It’s finally time to break out your spade and start excavating. After you have marked out the site with some twine or string, start digging about six to eight inches and take note that the deepest part of the garden should be in its center. Remove the soil with the wheelbarrow and use the pickaxe to break up the soil if necessary. Use the soil you removed to create a small berm on the downhill slope of the garden or around the entire area. The water will be directed away from the elevated berm side towards the center of the garden. The height of the berm should be about six to eight inches above ground level or 12 to 16 inches off the lowest point of the rain garden.
Best soil composition
If you don’t have the ideal soil composition in your yard, then create your own for the best porosity. You need to ensure that the soil filters properly and can provide nutrients for the native plants in your garden. Hence, you should use 50% sand, 25% topsoil and 25% compost.
Choosing the right plants
Select native plants with deep root systems to plant in your garden as they are better adapted and great for the wildlife in your area. A variety of different plants such as flowers, grasses and shrubs ensure that your garden looks good all year round. Plant seedlings that need drier soil in the berm and water plants at the lowest point of the garden. To aid the plants’ growth, use seedlings, apply a layer of mulch and water the garden right after you plant them.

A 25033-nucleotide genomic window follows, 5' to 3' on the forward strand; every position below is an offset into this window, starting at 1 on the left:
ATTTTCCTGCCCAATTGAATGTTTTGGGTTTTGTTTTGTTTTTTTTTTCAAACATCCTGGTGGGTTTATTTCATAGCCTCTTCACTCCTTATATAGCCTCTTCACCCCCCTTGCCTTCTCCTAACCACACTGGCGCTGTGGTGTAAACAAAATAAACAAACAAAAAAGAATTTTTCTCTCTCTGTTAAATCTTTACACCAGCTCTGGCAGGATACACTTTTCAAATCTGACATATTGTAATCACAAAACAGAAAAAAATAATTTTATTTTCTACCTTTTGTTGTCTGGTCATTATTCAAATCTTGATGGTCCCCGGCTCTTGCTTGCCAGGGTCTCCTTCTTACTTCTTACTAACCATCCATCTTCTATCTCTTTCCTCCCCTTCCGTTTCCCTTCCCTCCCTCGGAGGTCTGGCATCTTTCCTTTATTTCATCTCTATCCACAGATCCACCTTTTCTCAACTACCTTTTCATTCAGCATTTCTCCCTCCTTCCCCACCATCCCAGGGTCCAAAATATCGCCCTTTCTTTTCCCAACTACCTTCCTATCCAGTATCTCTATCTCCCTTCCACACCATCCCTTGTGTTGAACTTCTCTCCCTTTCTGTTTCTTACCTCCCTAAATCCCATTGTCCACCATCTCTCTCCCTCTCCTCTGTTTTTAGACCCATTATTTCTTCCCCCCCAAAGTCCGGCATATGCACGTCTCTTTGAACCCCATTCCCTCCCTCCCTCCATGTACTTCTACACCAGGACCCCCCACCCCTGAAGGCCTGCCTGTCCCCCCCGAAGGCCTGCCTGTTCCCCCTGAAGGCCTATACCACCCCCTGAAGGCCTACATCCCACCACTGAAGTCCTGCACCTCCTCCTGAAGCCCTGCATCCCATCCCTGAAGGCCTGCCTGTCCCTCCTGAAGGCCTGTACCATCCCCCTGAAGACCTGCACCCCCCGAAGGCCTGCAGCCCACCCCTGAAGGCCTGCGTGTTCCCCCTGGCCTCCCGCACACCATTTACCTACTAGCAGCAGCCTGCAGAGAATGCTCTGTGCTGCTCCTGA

The best decorations for your rain garden? The plants that you choose, of course! You can add pretty stones and rocks to line your garden or even use wooden planks to fence in your garden to create a gorgeous effect. Otherwise, you can also add permeable paving stones to create a little path if your rain garden is big enough.
Care of Your Rain Garden
During the first year, make sure to use mulch with hardwood so it will not float away easily. Take out the weeds and check the water level as the young plants cannot handle a large amount of water. If there are dry spells, then you need to water the plants regularly as well. With proper TLC, your rain garden will be a great help to the environment and your home.